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From "Anil K. Vijendran" <Anil.Vijend...@eng.sun.com>
Subject Re: [LONG TERM PLAN] Proposed Architecture for Tomcat.NextServlet Container
Date Wed, 12 Jan 2000 04:29:25 GMT
Thanks for the nice history, Craig. I thought I'd add a couple of
paragraphs on Tomcat's history too. 

On the Tomcat side of things, this code was derived from what used to be 
called first JSDK (Java Servlet Development Kit) for Servlet 2.1 API, then
became JSWDK (JavaServer Web Development Kit) 1.0 with Servlet 2.1 and JSP
1.0 and went through three releases, LOTS of bugfixes and other
enhancements. 

Then the JSWDK codebase got "revved" to Servlet 2.2 and JSP 1.1 and got
into the J2EE server. If I remember right, even the package names of JSWDK
servlet engine classes were all com.sun.tomcat :-) (and com.sun.jsp)

The Tomcat codebase is not that old really. If memory serves me
right, James Duncan Davidson wrote an initial servlet engine in late 98
and I wrote the JSP engine in early 99.

Much of the "cruft" that is visible now came during the J2EE code slush
when we had to implement all of Servlet 2.2 and JSP 1.1 and integrate it 
into the J2EE server in a very short time. 

On Tue, 11 Jan 2000, Craig R. McClanahan wrote:

> ja@almery.com wrote:
> 
> > Sorry if this is a little offtopic.  And please don't take offense;
> > this question is not meant as flamebait!
> >
> > I'm curious if someone can point me to a discussion or perhaps explain
> > the reasoning behind effectively abandoning the JServ codebase and
> > adopting Tomcat's codebase as the standard java-apache servlet engine.
> >
> > I wasn't around for JServ, so I don't know anything about the merits
> > of its design and documentation, but there must have seemed to be a
> > compelling reason (or reasons) to give it up (as opposed to, say,
> > refactoring).
> >
> > Could someone summarize?
> >
> 
> You'll probably get as many different answers as there were people involved.  The
> following is my personal viewpoint and opinions -- I don't think there is any such
> thing as an "official" position of the Apache JServ development group.
> 
> For background, I joined the Apache JServ project in January, 1999.  The personal
> itch I wanted to scratch (with apologies to ESR) was to bring Apache JServ up to
> compliance with the 2.1 servlet API, which was still current at the time.  As you
> probably remember, Apache JServ is based on the 2.0 API, and there were some really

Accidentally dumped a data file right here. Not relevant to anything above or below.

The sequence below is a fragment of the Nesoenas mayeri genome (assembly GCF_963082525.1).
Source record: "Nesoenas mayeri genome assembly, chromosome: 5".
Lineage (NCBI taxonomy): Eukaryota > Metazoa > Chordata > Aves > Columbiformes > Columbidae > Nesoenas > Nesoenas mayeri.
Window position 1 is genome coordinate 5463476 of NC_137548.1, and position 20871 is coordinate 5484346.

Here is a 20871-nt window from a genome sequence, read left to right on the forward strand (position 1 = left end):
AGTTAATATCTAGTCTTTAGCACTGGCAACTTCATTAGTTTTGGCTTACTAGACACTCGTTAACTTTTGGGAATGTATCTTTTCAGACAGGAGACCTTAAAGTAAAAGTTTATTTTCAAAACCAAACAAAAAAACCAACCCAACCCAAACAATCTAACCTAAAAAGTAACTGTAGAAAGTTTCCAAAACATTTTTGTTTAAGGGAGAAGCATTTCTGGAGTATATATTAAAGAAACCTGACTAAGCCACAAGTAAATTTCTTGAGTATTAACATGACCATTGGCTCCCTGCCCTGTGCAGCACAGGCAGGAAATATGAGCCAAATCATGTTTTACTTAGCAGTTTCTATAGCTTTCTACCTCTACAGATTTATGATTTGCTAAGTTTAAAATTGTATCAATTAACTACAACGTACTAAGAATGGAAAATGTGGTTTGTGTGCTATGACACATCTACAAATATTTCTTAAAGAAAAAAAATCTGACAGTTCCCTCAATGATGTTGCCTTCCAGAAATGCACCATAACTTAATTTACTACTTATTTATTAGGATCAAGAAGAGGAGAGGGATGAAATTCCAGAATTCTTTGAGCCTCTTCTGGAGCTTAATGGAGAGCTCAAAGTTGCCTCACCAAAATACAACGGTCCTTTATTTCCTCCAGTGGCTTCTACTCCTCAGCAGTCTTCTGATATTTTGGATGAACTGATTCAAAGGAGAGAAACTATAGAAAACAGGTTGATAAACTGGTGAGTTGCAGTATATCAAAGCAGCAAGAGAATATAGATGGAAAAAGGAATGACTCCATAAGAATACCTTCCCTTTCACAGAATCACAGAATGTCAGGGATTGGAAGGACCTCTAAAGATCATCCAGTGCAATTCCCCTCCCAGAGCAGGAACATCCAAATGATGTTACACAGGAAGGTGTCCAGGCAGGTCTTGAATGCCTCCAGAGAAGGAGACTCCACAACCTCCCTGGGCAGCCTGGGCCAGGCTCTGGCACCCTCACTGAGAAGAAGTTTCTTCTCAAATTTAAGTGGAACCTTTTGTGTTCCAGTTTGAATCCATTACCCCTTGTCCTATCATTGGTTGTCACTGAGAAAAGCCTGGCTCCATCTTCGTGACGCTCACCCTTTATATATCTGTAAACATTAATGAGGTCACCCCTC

> significant changes between 2.0 and 2.1.
> 
> After working with the existing code for a while, it became obvious that some
> fundamental design decisions were going to need to change to support 2.1.  In
> addition, many of the then-current developers of Apache JServ started getting
> interested in other things (Jon -> ECS, Village, Town, and Turbine; Pier -> XML;
> Stefano -> Cocoon).  I therefore took advantage of the opportunity to propose a
> rearchitecting of Apache JServ to both bring it up to date, and provide a basis for
> future flexibility.  The idea was accepted, and work proceeded -- not a lot different
> than the Tomcat.Next proposal being discussed here.
> 
> The code that was created for this is actually funtional, although it has not been
> stress tested or performance tuned.  It is still in the Apache JServ CVS tree, under
> branch "JSERV1_1DEV" (originally it was going to be called 1.1).
> 
> Now, fast forward to June, 1999, and the announcement at JavaOne.  Sun was doing what
> open source advocates had been suggesting for quite a while -- they were contributing
> the source code of the JSWDK to the Apache Software Foundation!  And they would
> continue to support the project, including some developers paid to contribute
> enhancements.  Further, Tomcat would remain the reference implementation for the
> servlet and JSP APIs.
> 
> Now, if you're in the shoes of developers, which servlet engine are you going to keep
> -- one developed over time by a few volunteers at any given time, and that was
> already a year out of date, or one that already implemented the new servlet 2.2 and
> JSP 1.1 standards (at least to the draft state they were then), and was essentially
> guaranteed to be kept up to date because it would be the reference implementation?
> That's pretty much a no-brainer.
> 
> The day that Jakarta was announced, interest in JSERV1_1DEV (including from me)
> basically died.  Why bother to work on it, when it was going to get replaced?  Had
> Jakarta not happened, you would have seen an Apache JServ release based on the new
> code sometime last year.  Once Jakarta came along, there was essentially no interest
> in doing so.
> 
> Next, "slow forward" to October, and the code is finally released.  (I don't know all
> the details, but I do know that anyone who blames all of that delay on Sun and Sun's
> lawyers hasn't got a clue.)  The Tomcat code had never been designed to be
> functionally compatible with Apache JServ, or even Apache -- making that connection
> was one of the very first work tasks, and is present in the Tomcat 3.0 release.
> Tomcat had never had to compete on functionality, so it was missing a bunch of stuff
> (although I must confess to surprise at some of the things, like URL rewriting, that
> had been omitted).
> 
> Work is in progress to resolve those differences and add the missing features.  And,
> we've come full circle :-) -- is it best to continue on the existing code base, or
> use what we've learned and rebuild it.  I guess we all need to stay tuned for the
> rest of that story ...
> 
> >
> > Thanks.
> >
> > --
> > Jay Doane | doane@acm.org
> >
> 
> Craig McClanahan
> 
> 
> 
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> 

--
Peace, Anil +<:-)




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